I recently analyzed over one million lines of rap lyrics and compiled a list of the best lyrics of rap. I reveal the best lyrics at the end of the article.
This week's post will define the central problem of why assessing rap quality through flow is actually non-trivial, and explain the underlying interdisciplinary approach that I used to solve the problem. Next week, I'll explain the details of how everything works.
But first, how do we assess rap quality and why do we care?
An introduction to flow, and why I undertook the project
Flow, as defined by musicologist and literary expert Paul Edwards in his widely influencial book How to Rap, is a combination of many elements to create an artistic effect. The main components are usually rhythm and rhyme, but a deeper analysis brings in a vast array of elements in music theory: timbre, dynamics, pitch, etc.
In my eyes, the centerpiece of flow is abstraction, an idea in computer science that one doesn't need to understand the inner pinnings of how something works to interact with it. Indeed, it's easy to tell when something has good or bad flow, and to remember rap lyrics with well executed flows, but difficult to fully explain why.
I wasn't satisfied with merely appreciating rap. I wanted to see through the layers of abstraction, and to quantify it. I wanted to push the frontiers of data mining in a highly cultural and subjective playing field. I wanted, at my fingertips, the best of rap.
The reality, though, is that flow is really hard to even define, much less quantify. When well done, it's easy to appreciate. Breaking it down, however, is challenging to say the least.
Instead of doing a full analysis of all the elements of particular songs, akin to Pandora's Music Genome Project, I decided to focus on only rhythm and rhyme. Even this, however, became very difficult very quickly.
An illustrative example
To illustrate why finding seemingly simple rhyme patterns in rap becomes fairly convoluted quickly, here's Eminem's Renegade from 2001:
Now who's the king of these rude ludicrous lucrative lyrics? Who could inherit the title, put the youth in hysterics?
Usin' his music to steer it, sharin his views and his merits
But there's a huge interference - they're sayin you shouldn't hear it
Maybe it's hatred I spew, maybe it's food for the spirit
Maybe it's beautiful music I made for you just cherish
Pulled from a lecture from the University of Waterloo, this verse provides an excellent starting ground for why interdisciplinary thinking is necessary to overcome obstacles in analyzing flow.
So... let's think about rhymes in this. We want to rhyme last syllables of lines.
But it doesn't quite work, because many of these words only approximately rhyme. "Merits" and "hear it" don't have the same consonant ending, and "lyrics" and "hysterics" have different vowels for them to be perfectly rhymed.
Equally as important, the rhymes seem to extend beyond the last words.
These "extended rhymes" are often known as multis in rap lingo, or multisyllabic rhymes in academic circles. "Lucratic lyrics" and "youth in hysterics", as well as "food for the spirit" and "you to just cherish" last five/six syllables and add a layer of complexity.
But that's not it. It appears that the rhymes at the end of each line flow onto the next line, creating a cascade of internal rhymes. Getting confusing yet?
Furthermore, set theory dictates the transitive relation, meaning that if A and B and related, and B and C are related, then so are A and C. It's not long before the series of rhymes becomes a graph full of nodes and edges. Not so fun.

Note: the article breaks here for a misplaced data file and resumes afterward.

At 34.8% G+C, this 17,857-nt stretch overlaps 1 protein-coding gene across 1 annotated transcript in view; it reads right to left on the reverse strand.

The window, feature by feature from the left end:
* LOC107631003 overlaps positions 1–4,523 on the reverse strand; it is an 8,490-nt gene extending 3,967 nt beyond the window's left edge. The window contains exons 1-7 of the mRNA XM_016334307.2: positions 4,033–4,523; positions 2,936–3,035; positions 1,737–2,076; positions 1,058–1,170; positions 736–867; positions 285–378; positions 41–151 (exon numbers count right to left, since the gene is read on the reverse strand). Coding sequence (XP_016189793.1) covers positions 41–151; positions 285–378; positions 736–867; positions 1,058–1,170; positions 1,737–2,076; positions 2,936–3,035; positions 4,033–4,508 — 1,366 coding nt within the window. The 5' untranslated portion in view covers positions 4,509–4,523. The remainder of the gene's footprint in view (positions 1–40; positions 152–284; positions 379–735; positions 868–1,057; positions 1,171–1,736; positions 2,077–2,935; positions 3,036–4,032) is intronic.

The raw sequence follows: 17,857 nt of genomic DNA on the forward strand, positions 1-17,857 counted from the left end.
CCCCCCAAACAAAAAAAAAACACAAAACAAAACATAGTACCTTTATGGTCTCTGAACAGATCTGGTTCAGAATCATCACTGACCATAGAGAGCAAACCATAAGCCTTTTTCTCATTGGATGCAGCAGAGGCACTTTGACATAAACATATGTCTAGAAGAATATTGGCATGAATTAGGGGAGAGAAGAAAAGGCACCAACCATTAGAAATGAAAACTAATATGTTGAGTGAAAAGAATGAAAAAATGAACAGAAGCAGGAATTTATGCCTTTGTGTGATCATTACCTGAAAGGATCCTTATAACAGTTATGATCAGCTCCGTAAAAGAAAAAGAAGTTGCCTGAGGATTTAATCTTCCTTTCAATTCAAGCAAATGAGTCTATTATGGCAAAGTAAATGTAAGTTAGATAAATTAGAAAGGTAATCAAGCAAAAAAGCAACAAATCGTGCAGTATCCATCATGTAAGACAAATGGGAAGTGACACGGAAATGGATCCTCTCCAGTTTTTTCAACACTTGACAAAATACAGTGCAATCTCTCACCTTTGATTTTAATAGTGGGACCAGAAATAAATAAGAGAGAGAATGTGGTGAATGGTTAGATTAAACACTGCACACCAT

But this isn't all! Given that all the songs in my collection are written in English, we have yet another problem.
The Problem with English Phonetics
The tricky part about English is the existence of non-phonetic words. Eric Malmi of Aalto University pioneered some work involving the analysis of Finnish rap lyrics. In his blog, he presents Raplyzer, a program that finds multisyllabic rhymes by traversing backwards series of two lines in rap.
The algorithm is fairly straightforward in Finnish, because there is a predictable, deterministic mapping from the way words look to the way that they sound. He admits to certain challenges in applying it to English. His algorithm, verbatim from his website, is as follows:
- Go through a song word by word.
- For each word, find the longest matching vowel sequence that ends with one of the 15 previous words (start with the last vowels of two words, if they’re the same, proceed to the second to last vowels, third to last, and so on. Proceed ignoring word boundaries until the first non-matching vowels have been encountered).
- Compute the average rhyme length by averaging the lengths of the longest matching vowel sequences of all words.
The downside is that a) we cannot detect imperfect rhymes and b) vowel matching is not necessarily even indicative of rhyming in English. That is, certain words can have the same vowels but don't rhyme, and also certain words with different vowels can rhyme. "Lyrics" and "hysterics" would be a good example, from Eminem's Renegade above.
A good algorithm, therefore, cannot rely on the letters in the rap alone.
Stay Tuned for the Interdisciplinary Solution
So how did I do it? The solution is actually quite elegant from an interdisciplinary point of view. It involves linguistics and machine learning, of course, but the crux of the solution lies in bioinformatics. The crux of it is that phonemes are no different from amino acid sequences, or nucleotides, in proteins or DNA. Using the wealth of genomic analysis tools out there, a whole new world tools has opened to help us.
And with that realization, the problem becomes much simpler. I'll write a detailed explanation next week. But I hate to leave you hanging, so here's a preliminary version of the site.
You can search by artist/album/year, as well as upvote/downvote lyrics. Stay tuned.